AI-Driven Performance Support

Welcome to part six of our progressive series examining the influential dynamic of Artificial Intelligence (AI) within the realm of Learning and Development (L&D). As we continue on our intellectual journey, we find ourselves drawing parallels with the enlightening metaphor presented by Steve Jobs in his iconic video, wherein he eloquently described computers as a “bicycle for our minds”, boosting our cognitive capabilities in groundbreaking ways.

This metaphor resonates deeply when applied to the interplay of AI and L&D, and in this sixth installment, our discourse takes an intriguing turn towards the concept of “AI-driven performance support.” As we excavate the layers of this notion, we discover that it isn’t solely about learning as an isolated objective. Rather, it is about the seamless fusion of learning with our work, catalyzing both personal and team development, while simultaneously bolstering organizational performance.

The Evolution Of Performance Support: Preceding The Advent Of AI-Driven Personal Assistants

The inception of performance support in corporate learning dates to the 1970s, pioneered by Rummler and Gilbert, who highlighted the need for contextual, immediate guidance for effective employee performance (Gilbert and Rummler, 1970). Gery, in the 1990s, popularized the term “performance support,” and introduced the concept of Electronic Performance Support Systems (EPSS), providing on-demand, job-specific learning resources. While Gery is often credited for the modern application of performance support, her work was influenced by Rummler and Gilbert’s foundational theories.

One of the superstitions in the training business is that skills have no value unless they are fixed in our memories.
– Gilbert and Rummler.

Performance support is a valuable approach to providing guidance and support to employees in the workplace. It aims to minimize the need for traditional training hours that may not always be effective. By providing employees with the knowledge and information they need to perform their jobs effectively, performance support can help them acquire skills faster and reduce the occurrence of mistakes.

Traditionally, training has been the go-to solution for organizations to equip their employees with the skills and knowledge required for their roles. However, training can be time-consuming and costly, and may not always result in effective learning outcomes. Gery’s approach emphasized the substitution of training with performance support, which proved to be a brilliant idea. The concept suggests that by offering on-the-job support and guidance, employees can enhance their productivity and performance.

Key proponents of performance support are Rossett and Schafer, who described performance support as a repository for information, processes, and perspectives that guide planning in action. They emphasized that performance support should be customized for individuals and accessible 24/7/365, providing usable and relevant information whenever needed. It can be used as preparation or support during task execution, ensuring that end users perform their tasks without mistakes or errors (Rossett and Schafer, 2007).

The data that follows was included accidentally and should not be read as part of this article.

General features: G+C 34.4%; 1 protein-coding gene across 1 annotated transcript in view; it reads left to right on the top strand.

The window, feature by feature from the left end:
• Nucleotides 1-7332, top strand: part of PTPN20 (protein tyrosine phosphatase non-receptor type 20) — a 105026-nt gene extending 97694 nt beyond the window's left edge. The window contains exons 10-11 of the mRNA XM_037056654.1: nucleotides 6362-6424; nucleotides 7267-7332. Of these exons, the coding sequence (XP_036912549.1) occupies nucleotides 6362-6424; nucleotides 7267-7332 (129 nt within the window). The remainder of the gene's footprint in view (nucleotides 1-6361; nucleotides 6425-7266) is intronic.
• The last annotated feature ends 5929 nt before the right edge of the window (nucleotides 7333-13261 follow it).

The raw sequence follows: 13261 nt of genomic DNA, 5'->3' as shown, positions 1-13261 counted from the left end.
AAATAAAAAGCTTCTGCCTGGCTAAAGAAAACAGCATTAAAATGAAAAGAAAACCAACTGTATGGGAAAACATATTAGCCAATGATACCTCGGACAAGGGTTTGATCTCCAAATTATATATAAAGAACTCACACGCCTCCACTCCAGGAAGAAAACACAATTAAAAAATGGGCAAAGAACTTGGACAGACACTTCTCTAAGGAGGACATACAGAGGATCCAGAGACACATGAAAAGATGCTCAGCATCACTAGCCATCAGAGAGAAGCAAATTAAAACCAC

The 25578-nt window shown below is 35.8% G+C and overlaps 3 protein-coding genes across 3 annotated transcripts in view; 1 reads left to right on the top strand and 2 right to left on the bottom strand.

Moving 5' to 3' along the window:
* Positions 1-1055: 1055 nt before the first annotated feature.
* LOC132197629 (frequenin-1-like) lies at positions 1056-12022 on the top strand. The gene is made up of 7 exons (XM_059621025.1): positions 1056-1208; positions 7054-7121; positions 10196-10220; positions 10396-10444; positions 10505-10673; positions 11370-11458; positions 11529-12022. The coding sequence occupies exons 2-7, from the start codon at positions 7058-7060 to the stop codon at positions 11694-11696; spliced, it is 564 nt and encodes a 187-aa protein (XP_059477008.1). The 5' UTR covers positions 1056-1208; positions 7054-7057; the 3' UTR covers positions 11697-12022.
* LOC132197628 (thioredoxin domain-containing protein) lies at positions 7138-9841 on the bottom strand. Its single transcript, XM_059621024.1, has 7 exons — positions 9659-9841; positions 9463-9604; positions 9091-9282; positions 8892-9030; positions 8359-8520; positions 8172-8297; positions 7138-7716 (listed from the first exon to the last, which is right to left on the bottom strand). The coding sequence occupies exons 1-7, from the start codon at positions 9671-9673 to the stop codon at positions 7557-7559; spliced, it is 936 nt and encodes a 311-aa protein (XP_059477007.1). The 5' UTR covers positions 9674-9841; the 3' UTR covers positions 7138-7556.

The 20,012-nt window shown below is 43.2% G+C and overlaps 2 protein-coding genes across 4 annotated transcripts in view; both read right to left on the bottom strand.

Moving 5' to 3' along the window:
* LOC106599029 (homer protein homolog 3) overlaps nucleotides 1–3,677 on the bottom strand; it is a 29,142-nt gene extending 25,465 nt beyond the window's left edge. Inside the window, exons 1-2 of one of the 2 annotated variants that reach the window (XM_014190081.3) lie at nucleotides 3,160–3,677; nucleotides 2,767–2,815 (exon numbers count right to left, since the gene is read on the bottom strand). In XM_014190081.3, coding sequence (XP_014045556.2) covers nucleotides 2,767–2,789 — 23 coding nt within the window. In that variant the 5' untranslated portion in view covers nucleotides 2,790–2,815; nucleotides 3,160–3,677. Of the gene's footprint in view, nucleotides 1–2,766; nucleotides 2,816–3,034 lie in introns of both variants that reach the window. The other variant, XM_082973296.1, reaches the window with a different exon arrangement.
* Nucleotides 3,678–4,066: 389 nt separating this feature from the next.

Also influential in the evolution of performance support are Mosher and Gottfredson, who introduced the concept of “five moments of need.” Employees have five distinct moments when they require support: learning for the first time, learning more, applying what they have learned, solving problems, and changing what they do based on new information. Performance support aims to address these moments effectively, providing the necessary resources and guidance (Mosher and Gottfredson, 2011).

Performance support is recognized by L&D professionals as a significant strategy for fostering “on-the-job” learning, effectively serving as a cornerstone for the “70” in the 70:20:10 reference model (Arets, et al., 2015). However, this understanding, while widely adopted, represents a departure from the model’s original design. The authors of the 70:20:10 reference model never intended for the model to be interpreted as three separate boxes of learning. Instead, they conceived the model elements as inherently intertwined, emphasizing the continuum and interplay of learning, rather than distinct and segregated categories. Thus, while performance support is vital, its role should be seen as part of an integrated approach to learning, rather than a standalone solution.

Performance support offers several advantages in addition to traditional training. Firstly, it allows employees to access information and guidance in real time, enabling them to address challenges and questions as they arise. This immediate support can significantly reduce the time spent searching for information or waiting for assistance. Secondly, performance support can improve overall productivity and reduce errors. By providing employees with the right information at the right time, one can ensure that they can perform tasks more efficiently and effectively. This can lead to increased job satisfaction, as employees feel more confident and competent in their roles.

Limitations Of Performance Support

While performance support boasts several advantages, it is not without its limitations. Traditionally, performance support systems were hampered by technical constraints. Despite having a vast repository of knowledge and resources, the right information at the right time often eluded employees due to the lack of user-friendly interfaces and real-time support mechanisms.